Thursday, December 20, 2012

Man's Humanity to Man


The Christmas Truce of 1914 is a reminder of man's humanity in the midst of industrial scale inhumanity. But I wasn't aware of any similar story from the Second World War, until now. On this day, 69 years ago, an extraordinary act of chivalry took place above the skies of war torn Europe:
On December 20, 1943, the 379th Bomb Group (H) of the Eighth Bomber Command (U.S. Eighth Air Force) attacked Bremen, Germany. During that attack, Lt. Charles Brown from Weston, West Virginia, flying B-17F number 42-3167, witnessed an extraordinary act of chivalry by Franz Stiegler, the pilot of a Bf-109, who had taken off to attack him.  
As Brown guided his B-17, Ye Olde Pub, toward the target, an aircraft factory, it was buffeted by flak. "Suddenly," he later recounted, "the nose of the B-17 was mangled by flak. Then three of the four engines were damaged. The entire left stabilizer and left elevator were gone, ninety percent of the rudder was gone, and part of the top of the vertical stabilizer was gone. I quickly pulled out of formation so we wouldn't damage our other planes if we exploded...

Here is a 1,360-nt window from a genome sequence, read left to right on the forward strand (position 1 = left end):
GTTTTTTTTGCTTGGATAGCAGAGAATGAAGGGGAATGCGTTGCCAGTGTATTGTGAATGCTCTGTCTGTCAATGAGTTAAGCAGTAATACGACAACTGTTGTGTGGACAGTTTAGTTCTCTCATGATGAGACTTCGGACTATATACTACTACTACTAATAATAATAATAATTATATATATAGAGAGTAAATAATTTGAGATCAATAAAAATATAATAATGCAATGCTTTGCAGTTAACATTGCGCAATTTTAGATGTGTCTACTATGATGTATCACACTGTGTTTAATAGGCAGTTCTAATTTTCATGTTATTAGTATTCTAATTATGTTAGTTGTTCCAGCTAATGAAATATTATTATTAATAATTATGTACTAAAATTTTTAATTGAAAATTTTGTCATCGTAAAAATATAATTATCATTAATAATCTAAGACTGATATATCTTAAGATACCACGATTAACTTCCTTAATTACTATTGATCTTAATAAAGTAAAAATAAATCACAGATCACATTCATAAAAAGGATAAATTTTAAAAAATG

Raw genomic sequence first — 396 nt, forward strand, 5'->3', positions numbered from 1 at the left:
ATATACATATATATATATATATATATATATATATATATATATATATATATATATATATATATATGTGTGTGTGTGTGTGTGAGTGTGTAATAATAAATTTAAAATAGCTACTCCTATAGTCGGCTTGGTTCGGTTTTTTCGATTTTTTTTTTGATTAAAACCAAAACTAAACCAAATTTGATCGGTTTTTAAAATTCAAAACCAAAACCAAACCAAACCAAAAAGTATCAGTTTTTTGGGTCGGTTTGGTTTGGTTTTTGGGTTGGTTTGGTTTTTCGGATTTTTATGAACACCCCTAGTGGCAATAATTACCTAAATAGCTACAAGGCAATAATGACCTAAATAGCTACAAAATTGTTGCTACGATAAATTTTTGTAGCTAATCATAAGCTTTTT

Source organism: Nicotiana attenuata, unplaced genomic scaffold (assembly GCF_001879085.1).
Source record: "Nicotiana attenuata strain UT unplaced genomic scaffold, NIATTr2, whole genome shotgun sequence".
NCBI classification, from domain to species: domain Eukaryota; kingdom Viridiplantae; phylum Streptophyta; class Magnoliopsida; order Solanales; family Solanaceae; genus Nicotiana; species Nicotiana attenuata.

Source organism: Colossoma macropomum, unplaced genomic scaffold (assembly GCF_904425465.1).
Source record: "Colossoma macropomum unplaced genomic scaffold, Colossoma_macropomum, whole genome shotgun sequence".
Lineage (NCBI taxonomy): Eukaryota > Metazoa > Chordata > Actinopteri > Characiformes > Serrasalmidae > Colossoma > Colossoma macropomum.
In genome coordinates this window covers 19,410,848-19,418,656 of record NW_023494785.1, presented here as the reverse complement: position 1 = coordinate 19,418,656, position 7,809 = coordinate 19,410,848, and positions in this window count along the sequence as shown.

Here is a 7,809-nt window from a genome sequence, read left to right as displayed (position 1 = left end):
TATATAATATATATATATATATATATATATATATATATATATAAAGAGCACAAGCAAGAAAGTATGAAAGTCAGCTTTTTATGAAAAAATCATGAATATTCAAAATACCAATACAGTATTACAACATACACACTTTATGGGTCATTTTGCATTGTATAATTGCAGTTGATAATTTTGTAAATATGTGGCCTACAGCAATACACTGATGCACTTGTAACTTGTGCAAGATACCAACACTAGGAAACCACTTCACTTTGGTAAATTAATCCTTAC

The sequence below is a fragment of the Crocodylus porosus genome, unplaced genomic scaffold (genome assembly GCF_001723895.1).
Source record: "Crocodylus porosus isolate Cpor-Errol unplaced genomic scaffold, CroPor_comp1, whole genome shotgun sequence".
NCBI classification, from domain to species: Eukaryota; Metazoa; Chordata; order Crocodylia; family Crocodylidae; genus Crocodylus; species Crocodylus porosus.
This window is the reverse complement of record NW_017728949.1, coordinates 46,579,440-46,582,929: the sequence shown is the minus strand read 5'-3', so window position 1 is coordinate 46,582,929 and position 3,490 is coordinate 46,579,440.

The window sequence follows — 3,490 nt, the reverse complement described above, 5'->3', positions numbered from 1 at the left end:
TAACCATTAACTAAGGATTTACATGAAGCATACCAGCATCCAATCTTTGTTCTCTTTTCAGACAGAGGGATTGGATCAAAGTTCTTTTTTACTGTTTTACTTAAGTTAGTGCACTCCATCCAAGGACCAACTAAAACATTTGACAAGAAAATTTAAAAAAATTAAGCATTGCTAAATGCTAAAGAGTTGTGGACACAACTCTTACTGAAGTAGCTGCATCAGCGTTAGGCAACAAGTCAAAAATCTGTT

Brown's plane then plunged from 25,000 feet to 200 feet at which point he regained consciousness. Incredibly, Ye Olde Pub was flying straight and level directly over a German airfield. At that moment, Oberleutenant (1Lt) Franz Stiegler, who had been on the ground reloading his guns, spotted Brown's mortally wounded aircraft. He leaped into his Bf-109 and took off in pursuit. Eager to score a kill, Stiegler closed in from the rear to within ten feet of the B-17.  
As Stiegler described the encounter, "The B-17 was like a sieve. There was blood everywhere. I could see the crew trying to help their wounded. The tail gunner was slumped over his gun, his blood streaming down its barrel. Through the gaping hole in the fuselage, I could see crewmen working frantically to save a comrade whose leg was blown off. I thought to myself, 'How can I shoot something like that? It would be like shooting a man in a parachute.'... 
Stiegler then flew wingtip-to-wingtip with the crippled bomber, close enough for the two enemies to see each other clearly. The German pilot escorted the struggling B-17 to the North Sea. Then, to Brown's amazement, he saluted, put his plane into a crisp roll and flew away, allowing Brown to make it back to a British airfield.
ht Zero Hedge

Both Brown and Stiegler survived the war (Stiegler was one of only 1,200 out of 30,000 German pilots to do so). And even more remarkably, they met again...


No comments:

Post a Comment

Related Posts Plugin for WordPress, Blogger...